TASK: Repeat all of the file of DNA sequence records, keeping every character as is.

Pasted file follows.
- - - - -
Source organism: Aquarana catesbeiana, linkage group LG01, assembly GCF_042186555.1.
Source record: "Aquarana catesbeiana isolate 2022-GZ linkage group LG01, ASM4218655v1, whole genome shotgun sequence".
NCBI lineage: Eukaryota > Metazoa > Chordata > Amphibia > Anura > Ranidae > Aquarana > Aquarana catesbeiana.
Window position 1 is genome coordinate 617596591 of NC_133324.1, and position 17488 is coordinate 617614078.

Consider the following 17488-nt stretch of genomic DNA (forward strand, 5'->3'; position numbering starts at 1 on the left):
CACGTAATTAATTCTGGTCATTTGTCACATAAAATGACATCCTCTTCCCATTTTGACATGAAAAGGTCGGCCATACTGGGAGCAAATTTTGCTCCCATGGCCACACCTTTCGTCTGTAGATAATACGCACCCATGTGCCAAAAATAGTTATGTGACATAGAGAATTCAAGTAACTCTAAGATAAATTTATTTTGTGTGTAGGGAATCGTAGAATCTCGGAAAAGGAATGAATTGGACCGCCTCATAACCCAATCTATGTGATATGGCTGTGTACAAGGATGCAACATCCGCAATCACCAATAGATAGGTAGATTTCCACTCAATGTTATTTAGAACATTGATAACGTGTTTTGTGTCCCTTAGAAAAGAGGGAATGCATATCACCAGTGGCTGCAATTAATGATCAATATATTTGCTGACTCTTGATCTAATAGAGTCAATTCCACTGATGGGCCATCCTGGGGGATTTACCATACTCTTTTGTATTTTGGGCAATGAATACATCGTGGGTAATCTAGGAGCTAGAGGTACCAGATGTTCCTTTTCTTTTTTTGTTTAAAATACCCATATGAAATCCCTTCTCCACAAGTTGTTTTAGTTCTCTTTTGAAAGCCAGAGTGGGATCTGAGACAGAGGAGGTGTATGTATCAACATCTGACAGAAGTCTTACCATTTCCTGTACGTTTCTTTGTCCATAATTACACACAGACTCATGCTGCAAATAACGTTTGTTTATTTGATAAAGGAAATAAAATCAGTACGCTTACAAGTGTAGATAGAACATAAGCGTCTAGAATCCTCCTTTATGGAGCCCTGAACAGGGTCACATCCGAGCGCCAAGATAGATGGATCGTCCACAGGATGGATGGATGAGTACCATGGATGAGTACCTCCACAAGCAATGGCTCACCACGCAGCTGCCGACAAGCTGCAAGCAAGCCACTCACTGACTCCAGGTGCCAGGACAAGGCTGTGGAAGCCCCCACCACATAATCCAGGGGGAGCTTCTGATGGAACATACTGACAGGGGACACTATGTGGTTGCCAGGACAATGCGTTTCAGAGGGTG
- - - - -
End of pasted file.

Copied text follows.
Source organism: Aquarana catesbeiana, linkage group LG01, assembly GCF_042186555.1.
Source record: "Aquarana catesbeiana isolate 2022-GZ linkage group LG01, ASM4218655v1, whole genome shotgun sequence".
NCBI lineage: Eukaryota > Metazoa > Chordata > Amphibia > Anura > Ranidae > Aquarana > Aquarana catesbeiana.
Window position 1 is genome coordinate 617596591 of NC_133324.1, and position 17488 is coordinate 617614078.

Consider the following 17488-nt stretch of genomic DNA (forward strand, 5'->3'; position numbering starts at 1 on the left):
CACGTAATTAATTCTGGTCATTTGTCACATAAAATGACATCCTCTTCCCATTTTGACATGAAAAGGTCGGCCATACTGGGAGCAAATTTTGCTCCCATGGCCACACCTTTCGTCTGTAGATAATACGCACCCATGTGCCAAAAATAGTTATGTGACATAGAGAATTCAAGTAACTCTAAGATAAATTTATTTTGTGTGTAGGGAATCGTAGAATCTCGGAAAAGGAATGAATTGGACCGCCTCATAACCCAATCTATGTGATATGGCTGTGTACAAGGATGCAACATCCGCAATCACCAATAGATAGGTAGATTTCCACTCAATGTTATTTAGAACATTGATAACGTGTTTTGTGTCCCTTAGAAAAGAGGGAATGCATATCACCAGTGGCTGCAATTAATGATCAATATATTTGCTGACTCTTGATCTAATAGAGTCAATTCCACTGATGGGCCATCCTGGGGGATTTACCATACTCTTTTGTATTTTGGGCAATGAATACATCGTGGGTAATCTAGGAGCTAGAGGTACCAGATGTTCCTTTTCTTTTTTTGTTTAAAATACCCATATGAAATCCCTTCTCCACAAGTTGTTTTAGTTCTCTTTTGAAAGCCAGAGTGGGATCTGAGACAGAGGAGGTGTATGTATCAACATCTGACAGAAGTCTTACCATTTCCTGTACGTTTCTTTGTCCATAATTACACACAGACTCATGCTGCAAATAACGTTTGTTTATTTGATAAAGGAAATAAAATCAGTACGCTTACAAGTGTAGATAGAACATAAGCGTCTAGAATCCTCCTTTATGGAGCCCTGAACAGGGTCACATCCGAGCGCCAAGATAGATGGATCGTCCACAGGATGGATGGATGAGTACCATGGATGAGTACCTCCACAAGCAATGGCTCACCACGCAGCTGCCGACAAGCTGCAAGCAAGCCACTCACTGACTCCAGGTGCCAGGACAAGGCTGTGGAAGCCCCCACCACATAATCCAGGGGGAGCTTCTGATGGAACATACTGACAGGGGACACTATGTGGTTGCCAGGACAATGCGTTTCAGAGGGTG